Midwestern winters can wreak havoc on every aspect of your life. From your sinuses and car to your psyche and diet, it seems as if nothing is safe from the wind chills of winter.
By TYLER FOX
It feels natural to seek shelter in the comforting embrace of a warm blanket or a giant bowl of fat flecked starches like macaroni and cheese or mashed potatoes. Luckily, winter greens are like a healthy oasis in the otherwise dreary days of food hibernation.
In summer, there are vibrant vegetables and fruits everywhere you look, making it easy to eat fresh and healthy meals. On top of that, you are more likely to be active and exercising in those warm weather months.
In some places like Kansas City, once winter hits our bodies brace for the harsh months of cold and the dearth of fresh vegetables to properly nourish ourselves. Comfort foods become like culinary coats we don to keep us warm and satisfied.
The answer isn’t to seek out a tomato grown halfway around the world for a splash of freshness to brighten our plates, because there are plenty of seasonal options sitting at the market just waiting to feed and nourish your winter meals.
Winter greens, those colorfully dark vegetables like kale, turnip greens, collards, broccoli, Brussels sprouts and all manner of cabbages, are all in season and teeming with nutrition and culinary possibilities to stave away the winter blues.
Often when considering the topic of the greens in winter, people tend to think of leafy greens or vegetables that are cooked into submission for hours with meats like ham hocks or bacon added to disguise them.
While a bowl of braised collards with pork is comforting to be sure, there are so many other ways to use such precious winter produce that run the gamut from raw to braised and everything in between — packing a considerable nutritive punch while also feeding the body’s yearning for something fresh.
Aside from just their robust flavor and variety of textures, winter greens are loaded with vitamins A and C, and minerals that help to fuel your body and mind when the weather is oppressive. A boost of iron and calcium can do wonders for you in the long cold days of January in Kansas City.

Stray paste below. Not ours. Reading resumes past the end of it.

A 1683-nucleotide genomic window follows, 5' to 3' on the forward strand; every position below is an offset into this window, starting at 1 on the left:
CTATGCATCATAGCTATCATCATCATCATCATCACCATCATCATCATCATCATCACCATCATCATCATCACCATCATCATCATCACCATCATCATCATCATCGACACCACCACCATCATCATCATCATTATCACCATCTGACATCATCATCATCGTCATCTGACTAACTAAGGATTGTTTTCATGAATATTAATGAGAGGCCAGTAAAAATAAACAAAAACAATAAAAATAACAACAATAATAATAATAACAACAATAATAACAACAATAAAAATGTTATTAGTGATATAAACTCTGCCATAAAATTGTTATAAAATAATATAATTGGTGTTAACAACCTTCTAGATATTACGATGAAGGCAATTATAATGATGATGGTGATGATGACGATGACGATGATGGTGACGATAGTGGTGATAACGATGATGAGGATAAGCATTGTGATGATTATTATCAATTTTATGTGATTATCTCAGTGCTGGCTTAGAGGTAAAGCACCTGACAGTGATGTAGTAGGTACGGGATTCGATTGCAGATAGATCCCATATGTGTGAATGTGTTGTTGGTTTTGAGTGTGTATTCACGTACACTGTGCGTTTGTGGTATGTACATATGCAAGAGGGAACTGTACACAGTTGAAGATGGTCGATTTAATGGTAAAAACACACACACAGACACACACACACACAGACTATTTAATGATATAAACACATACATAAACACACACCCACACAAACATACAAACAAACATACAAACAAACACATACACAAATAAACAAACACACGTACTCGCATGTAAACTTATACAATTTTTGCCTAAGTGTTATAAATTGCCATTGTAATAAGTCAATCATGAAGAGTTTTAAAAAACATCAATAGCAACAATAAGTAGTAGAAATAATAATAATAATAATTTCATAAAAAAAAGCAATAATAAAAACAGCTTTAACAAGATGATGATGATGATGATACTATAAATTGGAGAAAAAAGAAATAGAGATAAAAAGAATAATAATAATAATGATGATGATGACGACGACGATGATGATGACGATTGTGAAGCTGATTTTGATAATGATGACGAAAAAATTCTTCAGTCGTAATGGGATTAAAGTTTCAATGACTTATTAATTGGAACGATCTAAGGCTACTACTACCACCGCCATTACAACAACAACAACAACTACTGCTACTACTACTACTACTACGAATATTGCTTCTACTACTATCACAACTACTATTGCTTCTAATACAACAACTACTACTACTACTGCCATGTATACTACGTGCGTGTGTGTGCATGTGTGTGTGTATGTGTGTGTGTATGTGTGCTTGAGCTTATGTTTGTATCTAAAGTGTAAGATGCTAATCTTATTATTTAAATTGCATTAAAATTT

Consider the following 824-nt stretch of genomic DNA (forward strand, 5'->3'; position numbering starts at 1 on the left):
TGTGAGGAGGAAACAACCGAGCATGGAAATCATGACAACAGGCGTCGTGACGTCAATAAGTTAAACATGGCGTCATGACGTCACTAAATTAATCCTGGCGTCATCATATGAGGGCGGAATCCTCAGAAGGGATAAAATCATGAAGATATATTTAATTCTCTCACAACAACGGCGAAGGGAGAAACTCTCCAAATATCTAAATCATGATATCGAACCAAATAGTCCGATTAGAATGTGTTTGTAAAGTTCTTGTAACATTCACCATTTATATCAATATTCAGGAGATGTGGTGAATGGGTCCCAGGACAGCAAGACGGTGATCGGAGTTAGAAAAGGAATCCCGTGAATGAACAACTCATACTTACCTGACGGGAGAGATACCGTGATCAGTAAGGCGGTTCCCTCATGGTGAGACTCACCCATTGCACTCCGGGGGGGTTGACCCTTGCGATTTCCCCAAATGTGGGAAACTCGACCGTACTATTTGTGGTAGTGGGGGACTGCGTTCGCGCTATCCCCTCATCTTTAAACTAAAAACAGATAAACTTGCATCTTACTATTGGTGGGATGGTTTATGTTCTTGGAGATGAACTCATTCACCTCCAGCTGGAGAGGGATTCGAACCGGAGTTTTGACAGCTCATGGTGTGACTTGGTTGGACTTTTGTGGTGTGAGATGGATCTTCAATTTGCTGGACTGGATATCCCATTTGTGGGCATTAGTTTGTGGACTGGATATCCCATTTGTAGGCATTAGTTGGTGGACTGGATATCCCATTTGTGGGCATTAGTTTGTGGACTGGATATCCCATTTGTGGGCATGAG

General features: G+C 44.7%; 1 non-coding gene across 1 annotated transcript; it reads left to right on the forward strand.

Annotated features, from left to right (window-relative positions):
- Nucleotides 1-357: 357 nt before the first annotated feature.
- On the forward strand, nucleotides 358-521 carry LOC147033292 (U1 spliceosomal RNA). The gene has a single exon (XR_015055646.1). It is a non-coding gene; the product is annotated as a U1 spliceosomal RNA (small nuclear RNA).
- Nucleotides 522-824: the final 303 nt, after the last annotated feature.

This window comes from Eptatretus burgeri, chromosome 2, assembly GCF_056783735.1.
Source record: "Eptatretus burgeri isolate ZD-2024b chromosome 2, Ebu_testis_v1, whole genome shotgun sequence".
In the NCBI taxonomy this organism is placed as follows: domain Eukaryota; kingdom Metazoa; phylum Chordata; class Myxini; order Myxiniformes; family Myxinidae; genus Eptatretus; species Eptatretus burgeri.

Stocking your vegetable drawer with winter greens is similar to keeping a fortified pantry in that you have a bevy of options at your fingertips to cook healthy, fulfilling meals rather than reaching for the ease and empty calories of greasy take out pizza or the like. Winter vegetables like cabbages and greens keep very well too, so your refrigerator arsenal can stay packed without the worry of items going bad after a day or two.
People can sometimes run thin on ideas of how to incorporate these types of vegetables into their menus other than old standards like braised greens or steamed broccoli, but winter greens are as versatile as they are delicious. Brussels sprouts are great steamed or roasted, but with a bit of effort and creativity you can use them raw too, shredding them finely or picking the layers of leaves to use in a salad or tossed through pasta to finish a dish.
Kale can be your culinary chameleon, shifting from a sautéed dish with bacon lardons to a gratin with béchamel, or finely shredded and made into a crunchy raw salad with apples and walnuts.
Broccoli has long had a bad wrap because often times it’s relegated to bland vegetable medley sides or drenched in a thick, cloying sauce in a bad stir-fry. Try roasting it, which yields a crispy browned edge to the florets and stock while leaving the insides al dente but tender. You can even shave the flowery tops of broccoli to produce tiny, crunchy bits that make for a brilliant and healthy finishing touch to casseroles or salads.
Playing with textural contrasts helps to add variety and depth of flavor to your dishes while highlighting the varying virtues of each winter vegetable. From long cooked to raw, winter greens have something delicious to add to every meal.
Vegan Raw Winter Greens with Pasta
Think of this vegan dish as a playful, healthy spin on something like a baked macaroni and cheese or other comforting yet calorie-laden comfort food dish. The bright, citrus tinted green pesto stands in place of a cheesy sauce, while the finely shredded kale and broccoli add layers of texture and flavor throughout the dish. The tiny bits of raw broccoli florets take the place of bread crumbs on top for a refreshing crunch. To boost nutritional content even further, use your favorite whole grain pasta.
1 package, short pasta like shells or macaroni, cooked according to package
1 head of broccoli, florets shaved and stalks roughly chopped
1 bundle of kale, leaves and stalks separated
1 lemon, zested and juiced
2 tablespoons parsley, chopped
1 teaspoon fresh thyme leaves
2 green onions, chopped
1 clove garlic, finely chopped
1 cup extra virgin olive oil
To make winter greens pesto, combine broccoli and kale stalks in food processor bowl with zest and juice of lemon, parsley, thyme, garlic and 1 chopped green onion. Pulse to chop vegetables finely and slowly add olive oil to make a rough pesto. Finely shred kale leaves and combine with half of the shaved broccoli florets. In a large mixing bowl, combine cooked pasta with half of the pesto and toss to combine. Add more pesto to your liking, then add kale leaves, reserved chopped green onion and half of the broccoli florets, mixing to combine. Serve hot or cold in bowls, topped with the tiny broccoli florets on each bowl.
Tyler Fox, personal chef/event caterer who emphasizes ‘nose-to-tail’ cooking philosophy as well as vegan and local/farm to table foods.